- Institute a first-ready, first-served cluster study process that requires transmission providers to receive and study interconnection requests in "clusters." The use of clusters is intended to streamline the interconnection process and improve efficiency and certainty for interconnection customers. Many transmission providers, including PJM (on a broad basis) and ISO-NE (on a more limited basis), already use some form of clustering to perform interconnection studies. While this part of the Final Rule will have an impact in certain regions, many developers may already be familiar with the cluster process that the Commission has set in place.
- Eliminate the first-come, first-served serial interconnection process, except for some generators already in the interconnection process under transition provisions.
- Include provisions for transitional serial studies and transitional cluster studies for existing interconnection customers—these will be an important focus for developers in the near term.
- Include provisions that allow transmission provider flexibility in establishing clusters, including through the use of sub-groups, such as those based on locations. This will allow transmission providers to determine geographic zone clusters or use other bases for grouping interconnection studies.
- Increase the financial obligations and readiness requirements for interconnection customers looking to join, and proceed through, an interconnection queue, but not require offtake agreements or other contractual arrangements to demonstrate commercial readiness. The increases in financial obligations and site control are intended to discourage speculative interconnection requests but will also reduce developer flexibility in what is often a fluid development environment for new projects.
- Establish public interconnection information requirements to provide better transparency to customers about the viability of potential points of interconnection prior to entering the queue.
- Assign queue positions for clusters instead of individual interconnection customers, placing less importance on queue position and placing all interconnection requests studied in a single cluster at the same queue priority.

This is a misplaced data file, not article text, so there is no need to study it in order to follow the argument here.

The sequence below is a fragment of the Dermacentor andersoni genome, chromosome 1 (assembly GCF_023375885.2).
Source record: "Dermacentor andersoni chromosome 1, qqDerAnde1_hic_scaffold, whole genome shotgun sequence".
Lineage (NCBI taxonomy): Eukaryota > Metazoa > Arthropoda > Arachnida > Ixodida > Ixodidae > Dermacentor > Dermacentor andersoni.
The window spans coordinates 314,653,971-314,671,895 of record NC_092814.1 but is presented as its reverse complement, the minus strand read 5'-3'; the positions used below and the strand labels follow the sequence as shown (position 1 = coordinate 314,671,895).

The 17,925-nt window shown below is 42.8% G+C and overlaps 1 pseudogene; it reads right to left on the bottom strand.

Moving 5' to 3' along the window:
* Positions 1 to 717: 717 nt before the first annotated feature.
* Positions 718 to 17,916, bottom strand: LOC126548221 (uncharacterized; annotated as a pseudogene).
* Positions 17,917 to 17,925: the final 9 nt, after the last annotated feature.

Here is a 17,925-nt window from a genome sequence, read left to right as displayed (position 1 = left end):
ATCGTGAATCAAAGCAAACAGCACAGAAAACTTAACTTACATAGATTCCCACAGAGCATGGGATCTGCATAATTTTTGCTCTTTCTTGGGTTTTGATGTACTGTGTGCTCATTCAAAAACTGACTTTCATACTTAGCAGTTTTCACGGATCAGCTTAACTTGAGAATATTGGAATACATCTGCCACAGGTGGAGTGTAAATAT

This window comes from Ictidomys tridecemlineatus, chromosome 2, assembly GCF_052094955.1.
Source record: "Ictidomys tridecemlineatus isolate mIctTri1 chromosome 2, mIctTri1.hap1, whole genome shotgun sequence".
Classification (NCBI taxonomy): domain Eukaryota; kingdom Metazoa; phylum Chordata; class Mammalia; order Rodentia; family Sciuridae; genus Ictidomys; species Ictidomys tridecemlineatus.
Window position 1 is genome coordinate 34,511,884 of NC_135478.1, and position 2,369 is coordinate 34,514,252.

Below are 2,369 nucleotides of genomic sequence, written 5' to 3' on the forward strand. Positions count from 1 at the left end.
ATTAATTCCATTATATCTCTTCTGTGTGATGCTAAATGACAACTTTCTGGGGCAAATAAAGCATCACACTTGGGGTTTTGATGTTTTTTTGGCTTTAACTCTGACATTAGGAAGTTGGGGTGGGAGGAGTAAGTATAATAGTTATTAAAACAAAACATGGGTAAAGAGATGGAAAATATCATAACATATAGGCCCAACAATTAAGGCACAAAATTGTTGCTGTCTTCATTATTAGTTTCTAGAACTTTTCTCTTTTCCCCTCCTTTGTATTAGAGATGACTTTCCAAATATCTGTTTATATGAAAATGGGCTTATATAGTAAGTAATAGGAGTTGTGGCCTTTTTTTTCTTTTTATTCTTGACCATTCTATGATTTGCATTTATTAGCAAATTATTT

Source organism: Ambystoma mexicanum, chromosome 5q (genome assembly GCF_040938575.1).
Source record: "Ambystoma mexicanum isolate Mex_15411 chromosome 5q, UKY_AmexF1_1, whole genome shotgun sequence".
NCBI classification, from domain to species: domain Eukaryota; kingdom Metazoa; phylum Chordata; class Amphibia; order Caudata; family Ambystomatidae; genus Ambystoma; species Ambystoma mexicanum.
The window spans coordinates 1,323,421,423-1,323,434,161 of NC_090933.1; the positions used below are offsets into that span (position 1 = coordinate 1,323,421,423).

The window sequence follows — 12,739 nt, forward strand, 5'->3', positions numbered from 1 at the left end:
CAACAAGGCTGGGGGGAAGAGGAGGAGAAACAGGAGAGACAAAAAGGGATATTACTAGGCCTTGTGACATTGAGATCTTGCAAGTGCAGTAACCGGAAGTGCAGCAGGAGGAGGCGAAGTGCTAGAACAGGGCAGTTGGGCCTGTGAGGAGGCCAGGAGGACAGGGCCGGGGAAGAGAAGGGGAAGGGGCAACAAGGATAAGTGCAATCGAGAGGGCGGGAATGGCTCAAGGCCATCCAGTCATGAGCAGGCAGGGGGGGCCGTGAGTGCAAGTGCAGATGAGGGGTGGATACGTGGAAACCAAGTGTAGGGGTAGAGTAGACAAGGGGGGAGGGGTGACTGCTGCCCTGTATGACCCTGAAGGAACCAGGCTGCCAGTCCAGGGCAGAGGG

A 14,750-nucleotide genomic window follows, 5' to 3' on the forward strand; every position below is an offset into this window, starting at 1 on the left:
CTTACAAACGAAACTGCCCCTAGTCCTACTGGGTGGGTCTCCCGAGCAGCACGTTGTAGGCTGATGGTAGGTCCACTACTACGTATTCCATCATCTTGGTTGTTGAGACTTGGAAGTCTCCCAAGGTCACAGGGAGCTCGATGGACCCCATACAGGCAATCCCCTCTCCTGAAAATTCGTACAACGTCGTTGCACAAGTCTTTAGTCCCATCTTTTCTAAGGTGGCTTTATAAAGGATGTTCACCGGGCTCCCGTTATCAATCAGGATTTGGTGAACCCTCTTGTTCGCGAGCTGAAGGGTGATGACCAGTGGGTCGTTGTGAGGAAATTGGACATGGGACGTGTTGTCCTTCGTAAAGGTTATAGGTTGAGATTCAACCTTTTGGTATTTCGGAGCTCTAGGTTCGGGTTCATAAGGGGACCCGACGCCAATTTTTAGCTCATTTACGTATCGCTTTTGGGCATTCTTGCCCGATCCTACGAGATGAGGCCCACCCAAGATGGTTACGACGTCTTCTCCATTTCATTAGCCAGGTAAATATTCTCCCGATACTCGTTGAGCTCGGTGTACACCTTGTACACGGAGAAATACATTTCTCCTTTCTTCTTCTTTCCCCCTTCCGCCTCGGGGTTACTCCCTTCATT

- Tighten the site control requirements for generators, including the requirement to demonstrate 90 percent site control at the time of the interconnection request and limiting the ability to provide a deposit in lieu of site control. The new rules will require developers to focus more time, effort and expenditures on securing site control up front.
- Impose significant financial penalties for withdrawing from the queue, the costs of which increase in amount based on the stage at which the customer withdraws from the interconnection process.
- Remove the "reasonable efforts" standard for transmission providers conducting studies and instead impose penalties for study delays, which penalty costs could be recovered under Section 205 filings by and RTO/ISO. The penalty provisions are mitigated somewhat by a 10-day grace period and the ability of the parties to agree to an extension.
- Create a uniform affected system study process including a pro forma Affected System Study Agreement and a pro forma Affected System Facilities Construction Agreement.
- Establish requirements for including technological advancements—including colocation and electric storage resources—in the interconnection process.